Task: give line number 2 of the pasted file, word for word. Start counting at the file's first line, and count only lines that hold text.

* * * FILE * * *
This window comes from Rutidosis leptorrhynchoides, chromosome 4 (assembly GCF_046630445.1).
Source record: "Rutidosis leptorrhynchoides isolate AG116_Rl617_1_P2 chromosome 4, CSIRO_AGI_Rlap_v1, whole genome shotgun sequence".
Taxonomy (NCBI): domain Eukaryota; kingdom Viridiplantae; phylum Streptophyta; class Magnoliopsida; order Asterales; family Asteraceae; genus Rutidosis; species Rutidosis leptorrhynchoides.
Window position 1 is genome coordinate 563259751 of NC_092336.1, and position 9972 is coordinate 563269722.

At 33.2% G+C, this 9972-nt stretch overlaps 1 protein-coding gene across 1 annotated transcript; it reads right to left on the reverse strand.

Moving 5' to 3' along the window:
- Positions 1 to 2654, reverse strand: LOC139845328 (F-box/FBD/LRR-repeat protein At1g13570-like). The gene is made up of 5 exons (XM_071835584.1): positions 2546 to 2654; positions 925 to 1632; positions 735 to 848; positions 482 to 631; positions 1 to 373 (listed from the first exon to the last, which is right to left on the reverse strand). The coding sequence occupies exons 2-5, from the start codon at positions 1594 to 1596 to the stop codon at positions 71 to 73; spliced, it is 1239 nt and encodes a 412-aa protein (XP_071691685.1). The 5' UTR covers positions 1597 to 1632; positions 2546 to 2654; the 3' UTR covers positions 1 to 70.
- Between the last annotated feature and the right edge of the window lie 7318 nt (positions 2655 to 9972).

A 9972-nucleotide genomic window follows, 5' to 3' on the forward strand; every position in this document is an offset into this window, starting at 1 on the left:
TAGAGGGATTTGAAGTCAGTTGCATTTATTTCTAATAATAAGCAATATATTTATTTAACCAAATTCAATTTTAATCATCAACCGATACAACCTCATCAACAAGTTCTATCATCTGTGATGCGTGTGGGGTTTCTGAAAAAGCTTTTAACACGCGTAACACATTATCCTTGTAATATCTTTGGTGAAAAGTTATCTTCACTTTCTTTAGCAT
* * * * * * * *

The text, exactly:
Source record: "Rutidosis leptorrhynchoides isolate AG116_Rl617_1_P2 chromosome 4, CSIRO_AGI_Rlap_v1, whole genome shotgun sequence".